How much I love you:
You are the only loveable one.
Would you let me grow a little flower of love on you?
If you don’t mind, Maybe I could grow a pine tree on you. If you are so generous,
Maybe I could build a house on you.
If you are fantastically generous,
Maybe I could eat you up, Or move you to my landscape garden. It is nice to be friends with a rock!
from Love's Fool
The example above is called penjing, or the art of miniature landscaping. If you have ever visited the junk shops in Chinatown (or the penjing shops in China), then you have seen the miniature pagodas, bridges, and so forth. This art is also practiced, and highly esteemed, in Viet-Nam. My friend used to build these all over his backyard, to the point they were no longer miniature, but an actual landscape.
I have experimented with this, but as a child of the 20th century, I like my miniature landscapes to have model trains running through them.
Above is a "near mountain" form -- quite elegant, actually -- although to a purist it does have the flaw of having an artificially flattened base. At the San Francisco show, just mentioned, I saw a lot of this, and asked the judges why they weren't subtracting points. They told me the aesthetic had changed -- but I'll bet that doesn't extend back to Japan. I have seen antique suiseki go for over USD $250,000 on the Tokyo market, and never have they known the rock saw.
People tend to specialize, i.e. they will pick a form, or a type of stone, and work exclusively with that. I like black jade, or nephrite, which I used to collect from Jade Cove, on the California coast, before all that was outlawed. Lately, my tastes have changed, and I am starting to like chalcedony boulders from Nye County, Nevada, and marble and rhyolite, from San Bernardino County, California. Over the past 20 years, this has been developing into an interest in carved "boulder mountains," which are a study unto themselves -- the possible subject of a future post.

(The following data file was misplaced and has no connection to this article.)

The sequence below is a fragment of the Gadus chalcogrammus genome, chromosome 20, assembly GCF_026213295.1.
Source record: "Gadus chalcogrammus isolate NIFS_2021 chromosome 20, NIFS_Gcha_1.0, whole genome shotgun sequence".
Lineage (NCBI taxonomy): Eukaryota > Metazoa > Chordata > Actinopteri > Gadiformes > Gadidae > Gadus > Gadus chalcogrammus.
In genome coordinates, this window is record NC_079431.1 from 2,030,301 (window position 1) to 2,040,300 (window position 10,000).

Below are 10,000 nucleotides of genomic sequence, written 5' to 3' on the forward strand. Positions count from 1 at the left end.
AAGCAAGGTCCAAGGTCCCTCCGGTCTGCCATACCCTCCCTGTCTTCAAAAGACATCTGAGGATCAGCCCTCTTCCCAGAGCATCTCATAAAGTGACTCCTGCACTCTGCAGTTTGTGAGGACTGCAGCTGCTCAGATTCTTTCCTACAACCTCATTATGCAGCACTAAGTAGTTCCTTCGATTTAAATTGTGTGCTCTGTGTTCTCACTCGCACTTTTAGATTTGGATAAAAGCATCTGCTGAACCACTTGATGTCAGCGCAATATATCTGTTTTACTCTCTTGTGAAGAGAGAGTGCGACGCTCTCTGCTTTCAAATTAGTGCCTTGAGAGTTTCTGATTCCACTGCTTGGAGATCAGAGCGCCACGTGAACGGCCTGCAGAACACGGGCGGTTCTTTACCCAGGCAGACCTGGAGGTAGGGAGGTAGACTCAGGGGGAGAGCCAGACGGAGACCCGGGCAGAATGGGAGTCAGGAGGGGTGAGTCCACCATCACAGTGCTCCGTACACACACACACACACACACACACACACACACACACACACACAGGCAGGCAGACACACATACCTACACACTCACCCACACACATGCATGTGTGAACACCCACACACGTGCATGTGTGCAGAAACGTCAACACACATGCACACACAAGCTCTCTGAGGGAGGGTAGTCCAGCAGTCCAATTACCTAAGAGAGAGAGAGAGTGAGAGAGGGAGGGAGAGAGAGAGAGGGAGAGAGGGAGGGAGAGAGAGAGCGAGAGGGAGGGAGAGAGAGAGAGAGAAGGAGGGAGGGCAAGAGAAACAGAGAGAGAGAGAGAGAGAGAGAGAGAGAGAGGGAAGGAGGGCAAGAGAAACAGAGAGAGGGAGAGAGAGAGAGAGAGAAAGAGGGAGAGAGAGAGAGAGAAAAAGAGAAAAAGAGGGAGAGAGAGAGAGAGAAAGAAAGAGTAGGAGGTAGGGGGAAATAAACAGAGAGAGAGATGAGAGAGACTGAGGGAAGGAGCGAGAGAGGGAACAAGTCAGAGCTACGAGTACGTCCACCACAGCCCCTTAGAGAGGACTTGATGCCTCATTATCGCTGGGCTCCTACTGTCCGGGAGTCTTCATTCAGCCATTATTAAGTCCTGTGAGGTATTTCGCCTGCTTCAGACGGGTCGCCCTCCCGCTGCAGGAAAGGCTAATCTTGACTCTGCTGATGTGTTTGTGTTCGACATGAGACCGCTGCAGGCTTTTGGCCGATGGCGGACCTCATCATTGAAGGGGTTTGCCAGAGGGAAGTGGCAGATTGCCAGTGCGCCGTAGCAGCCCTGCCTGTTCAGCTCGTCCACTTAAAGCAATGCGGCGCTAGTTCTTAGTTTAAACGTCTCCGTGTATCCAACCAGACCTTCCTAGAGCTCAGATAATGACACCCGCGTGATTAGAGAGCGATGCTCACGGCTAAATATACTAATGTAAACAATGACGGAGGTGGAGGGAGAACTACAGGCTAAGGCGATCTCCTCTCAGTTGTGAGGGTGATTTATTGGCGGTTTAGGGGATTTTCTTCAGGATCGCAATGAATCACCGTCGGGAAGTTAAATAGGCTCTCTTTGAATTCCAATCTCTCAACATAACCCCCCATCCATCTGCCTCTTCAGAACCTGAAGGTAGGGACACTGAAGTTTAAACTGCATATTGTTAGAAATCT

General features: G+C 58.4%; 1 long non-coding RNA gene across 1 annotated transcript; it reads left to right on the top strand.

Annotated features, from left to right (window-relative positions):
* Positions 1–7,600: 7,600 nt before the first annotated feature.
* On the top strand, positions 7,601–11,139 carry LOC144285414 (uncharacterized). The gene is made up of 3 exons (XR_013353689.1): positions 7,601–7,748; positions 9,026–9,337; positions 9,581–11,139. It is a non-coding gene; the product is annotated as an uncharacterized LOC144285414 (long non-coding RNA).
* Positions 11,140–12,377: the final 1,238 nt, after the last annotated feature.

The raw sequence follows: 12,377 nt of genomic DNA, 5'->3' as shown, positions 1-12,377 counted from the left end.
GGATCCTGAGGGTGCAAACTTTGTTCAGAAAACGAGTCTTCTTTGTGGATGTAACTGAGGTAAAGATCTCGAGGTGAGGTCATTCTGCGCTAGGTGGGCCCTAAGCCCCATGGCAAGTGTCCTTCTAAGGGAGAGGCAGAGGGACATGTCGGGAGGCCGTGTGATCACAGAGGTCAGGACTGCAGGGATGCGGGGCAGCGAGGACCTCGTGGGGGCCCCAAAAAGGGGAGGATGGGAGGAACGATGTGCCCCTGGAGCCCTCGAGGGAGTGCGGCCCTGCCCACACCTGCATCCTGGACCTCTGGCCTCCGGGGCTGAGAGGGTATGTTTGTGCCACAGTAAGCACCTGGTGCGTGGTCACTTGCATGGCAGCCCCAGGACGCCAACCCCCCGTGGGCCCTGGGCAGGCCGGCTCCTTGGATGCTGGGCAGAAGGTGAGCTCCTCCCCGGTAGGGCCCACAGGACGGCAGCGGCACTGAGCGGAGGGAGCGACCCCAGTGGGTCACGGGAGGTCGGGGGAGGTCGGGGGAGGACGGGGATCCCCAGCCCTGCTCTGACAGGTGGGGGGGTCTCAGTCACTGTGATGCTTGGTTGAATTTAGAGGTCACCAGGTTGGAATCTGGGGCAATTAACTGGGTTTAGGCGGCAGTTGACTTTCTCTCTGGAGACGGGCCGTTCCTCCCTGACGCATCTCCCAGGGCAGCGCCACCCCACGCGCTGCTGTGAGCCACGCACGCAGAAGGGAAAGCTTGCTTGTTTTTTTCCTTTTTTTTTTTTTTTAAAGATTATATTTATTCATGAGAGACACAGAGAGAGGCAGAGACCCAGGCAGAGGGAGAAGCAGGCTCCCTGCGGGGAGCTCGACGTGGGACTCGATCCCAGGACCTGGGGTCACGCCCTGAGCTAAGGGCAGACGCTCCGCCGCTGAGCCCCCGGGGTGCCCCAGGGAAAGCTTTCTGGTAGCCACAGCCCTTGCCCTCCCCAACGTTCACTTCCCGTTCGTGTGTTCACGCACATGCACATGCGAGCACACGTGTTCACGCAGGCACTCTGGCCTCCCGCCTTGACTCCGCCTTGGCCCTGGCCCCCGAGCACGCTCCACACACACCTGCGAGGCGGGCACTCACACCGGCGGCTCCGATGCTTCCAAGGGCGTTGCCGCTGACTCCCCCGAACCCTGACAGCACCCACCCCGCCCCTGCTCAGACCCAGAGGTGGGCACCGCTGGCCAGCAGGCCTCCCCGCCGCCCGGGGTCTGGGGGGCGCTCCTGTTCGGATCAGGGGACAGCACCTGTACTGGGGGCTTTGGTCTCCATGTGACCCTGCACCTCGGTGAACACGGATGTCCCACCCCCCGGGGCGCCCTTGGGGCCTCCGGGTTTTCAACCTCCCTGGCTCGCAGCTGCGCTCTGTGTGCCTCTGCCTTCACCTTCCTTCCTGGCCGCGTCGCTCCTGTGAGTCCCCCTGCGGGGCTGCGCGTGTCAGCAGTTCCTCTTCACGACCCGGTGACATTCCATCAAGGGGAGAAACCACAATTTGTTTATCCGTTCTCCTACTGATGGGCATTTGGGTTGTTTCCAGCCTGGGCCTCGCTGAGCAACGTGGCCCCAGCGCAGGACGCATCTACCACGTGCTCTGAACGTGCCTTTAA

Note that in the highest expression, the beauty of the hand-carved base (daiza) is every bit as important as the beauty of the stone.
The aesthetic involved is complex, and I have heard it explained many ways. Very well educated, erudite Tibetan Buddhists say the form reflects dzogchen values, and can in fact instruct that which cannot be instructed. In the Tibetan culture, they also have "soul stones," but again -- that is a possible future post. Equally erudite Daoists say that the ideal form captures "incense smoke in stone." Others say that to be ideal, the stone must exhibit the influence of wind, water, and fire. This is the sort of thing that one can discuss for hours, whilst sipping tea on the veranda, gazing at wild geese flying across the moon. Of course, you could just as easily have the same discussion sitting out back of the trailer, in a lawn chair, picking your nose.
Sino-Japanese stone appreciation is a deep, deep subject, but here we have just scratched the surface, so to speak.